Opinion

5 way-too-early general election scenarios

From a 2016 repeat to a Biden blowout, this is the realistic range of possibilities for November

At the risk of sounding like one of those people who writes articles in January with headlines like "20 predictions for Michigan's offensive line in 2020" (which definitely aren't occupying half the tabs in my browser at the moment), I would like to suggest that it is worth talking about the election. Not the primaries that will continue through June, but the one in November that will pit an incumbent Donald Trump against Joe Biden, the now-inevitable Democratic nominee.

What's going to happen in the fall? Here are five scenarios arranged in order of, well, I won't say plausibility but how far removed they are from what happened last time.

Scenario 1: The map looks the same

I think it's worth starting here because, well, it's familiar. The biggest obstacle to this taking place is that Trump would need to hold on to Wisconsin (very doable, especially with hundreds of thousands of voters newly purged from the rolls), Michigan (possible but likely to be a damn near-run thing), and Pennsylvania (ditto). Biden's strong showing in Michigan on Tuesday is already being taken as confirmation that he will be a strong candidate there in November. He probably will be, but this will depend upon strong turnout from African-American voters, whose participation in this year's primary did not scale with other Democrats in the state. Getting black voters to the polls will be the single most important issue for Biden in Michigan. The same will be true in Pennsylvania, the state in which Trump's victory surprised me most in 2016. Electoral College result: Trump 304, Biden 227.

Scenario 2: The Rust Belt turns blue again (sort of)

Here we have another re-election scenario for the president. Much of the discussion of the 2016 election results focused on Trump's historic reclamation of states like Michigan and Wisconsin. But the truth is that it was Arizona and, especially, Florida, with its 29 electoral votes, that really cemented his victory in 2016. If he had won Wisconsin, Michigan, Ohio, and Pennsylvania but lost both these two states, Hillary Clinton would be president right now. Fortunately for Trump, it is much easier to imagine a world in which Michigan and Pennsylvania go back to the Democrats but Wisconsin and Ohio remain red, along with Arizona and Florida. It would be an exceedingly narrow victory, mind you, but like Robby Bobby said, "If you ain't first, you're last." Electoral College result: Trump 270, Biden 268.

Scenario 3: The Rust Belt turns blue again (for real this time)

Above I mentioned the possibility that Trump could still win if Michigan and Pennsylvania go for Biden. This is true, but not if Wisconsin reverts as well. Since these are widely considered the three most competitive states in 2020, it's certainly not unthinkable. It would have to be all three, for Biden though, if he doesn't break through elsewhere: the defections of any two of these three would not cut it. Electoral College result: Biden 278, Trump 260.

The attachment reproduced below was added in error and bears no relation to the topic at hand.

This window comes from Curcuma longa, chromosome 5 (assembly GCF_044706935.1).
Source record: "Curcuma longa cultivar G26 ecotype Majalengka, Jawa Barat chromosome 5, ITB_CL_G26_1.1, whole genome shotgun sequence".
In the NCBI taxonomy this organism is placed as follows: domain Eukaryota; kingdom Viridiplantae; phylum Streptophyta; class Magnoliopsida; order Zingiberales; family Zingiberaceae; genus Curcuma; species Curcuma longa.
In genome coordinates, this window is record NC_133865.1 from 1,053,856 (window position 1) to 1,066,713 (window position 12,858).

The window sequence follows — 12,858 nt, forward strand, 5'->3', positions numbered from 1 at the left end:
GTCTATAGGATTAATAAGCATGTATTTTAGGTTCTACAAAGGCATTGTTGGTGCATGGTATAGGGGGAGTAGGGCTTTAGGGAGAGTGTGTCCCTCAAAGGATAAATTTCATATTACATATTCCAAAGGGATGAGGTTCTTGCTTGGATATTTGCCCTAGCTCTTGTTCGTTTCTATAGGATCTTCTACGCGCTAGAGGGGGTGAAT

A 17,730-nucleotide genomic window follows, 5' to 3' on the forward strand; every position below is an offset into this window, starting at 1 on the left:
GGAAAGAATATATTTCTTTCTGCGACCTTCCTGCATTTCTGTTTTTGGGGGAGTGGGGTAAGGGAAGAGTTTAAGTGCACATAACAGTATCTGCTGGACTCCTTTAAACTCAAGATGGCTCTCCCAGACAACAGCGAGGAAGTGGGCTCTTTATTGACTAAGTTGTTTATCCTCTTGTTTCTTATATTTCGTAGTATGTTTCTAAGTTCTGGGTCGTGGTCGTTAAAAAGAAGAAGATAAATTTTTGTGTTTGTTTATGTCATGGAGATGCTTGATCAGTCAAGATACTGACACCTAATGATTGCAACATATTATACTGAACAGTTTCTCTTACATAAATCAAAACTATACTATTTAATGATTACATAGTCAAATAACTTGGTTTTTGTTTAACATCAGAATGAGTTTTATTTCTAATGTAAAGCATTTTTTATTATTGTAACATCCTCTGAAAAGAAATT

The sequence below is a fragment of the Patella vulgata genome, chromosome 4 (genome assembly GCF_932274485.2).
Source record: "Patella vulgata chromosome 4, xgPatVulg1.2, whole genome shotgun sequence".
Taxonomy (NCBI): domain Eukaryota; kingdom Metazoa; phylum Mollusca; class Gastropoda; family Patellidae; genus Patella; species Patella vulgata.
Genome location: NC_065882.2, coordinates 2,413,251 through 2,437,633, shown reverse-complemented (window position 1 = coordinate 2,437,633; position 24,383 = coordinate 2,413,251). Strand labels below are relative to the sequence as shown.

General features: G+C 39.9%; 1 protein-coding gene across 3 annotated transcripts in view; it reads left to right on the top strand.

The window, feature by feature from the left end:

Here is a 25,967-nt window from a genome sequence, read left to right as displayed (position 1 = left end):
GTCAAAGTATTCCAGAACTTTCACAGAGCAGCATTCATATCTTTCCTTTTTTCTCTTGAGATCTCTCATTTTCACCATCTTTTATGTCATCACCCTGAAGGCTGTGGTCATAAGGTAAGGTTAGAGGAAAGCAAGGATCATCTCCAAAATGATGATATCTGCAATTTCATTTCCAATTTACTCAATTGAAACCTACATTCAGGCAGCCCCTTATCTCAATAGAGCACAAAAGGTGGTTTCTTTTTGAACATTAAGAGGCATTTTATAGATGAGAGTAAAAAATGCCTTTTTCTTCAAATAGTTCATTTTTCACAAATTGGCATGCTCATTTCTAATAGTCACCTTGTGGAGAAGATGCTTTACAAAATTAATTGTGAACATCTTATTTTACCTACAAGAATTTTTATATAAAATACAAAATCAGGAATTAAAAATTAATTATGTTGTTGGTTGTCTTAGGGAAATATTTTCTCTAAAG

Scenario 4: The red tsunami

This is probably a right-wing fever dream, so I'm going to be brief: Imagine that Trump wins all the states he did in 2016, plus Minnesota, New Hampshire, and Nevada, all of which were very close last time. What exactly is the path here, though? I don't know, maybe The New York Times gives Biden a 90-percent chance of winning and a lot of voters in these places stay home. Or maybe Trump fulfills his ambition of suspending payroll taxes for a year and people are really happy. Electoral College result: Trump 326, Biden 212.

Scenario 5: Building the blue wall and making Mar-a-Lago pay for it

Basically the mirror-image of the former. In this scenario, the Democrats return the map to what it was in 2012, plus Arizona, with the exception that Ohio, which is essentially a red state now, sticks with the GOP. Again, this seems fairly unlikely to me, but it is definitely what the party that nominated Biden as an Obama-era throwback candidate is hoping to achieve. Good luck! Electoral College result: Biden 318, Trump 220.

Bonus scenario: The pundit special

Okay, this is one of those things like "brokered convention" or "Evan McMuffin wins Utah" that is so dumb only a pundit could even entertain it as a possibility — right? Well, it turns out that there are 64 different ways of arriving at an Electoral College tie. Many of the technically possible combinations are absurd and many involve the weirdness inherent in Nebraska and Maine splitting their electoral votes, but late the other night I found one that struck me as not only plausible but at least as likely as some of the scenarios sketched above. Unfortunately I can't remember what it was. The closest thing I can suggest now is that if Trump loses Michigan and Wisconsin up north while managing to hold on to Pennsylvania, but Arizona turns blue for some reason, boom: 269-269, baby.

As you might recall from high-school civics (or your no-doubt exhaustive study of the 1824 presidential election), when there is a tie in the Electoral College the president is chosen by the House of Representatives. But instead of a straight vote by the current membership, the House delegations of each state would be asked to vote. This would give Republicans a slight edge because they control 26 states to the Democrats' 23 (Pennsylvania is currently tied). As an added bonus, the Senate would pick the vice president separately.

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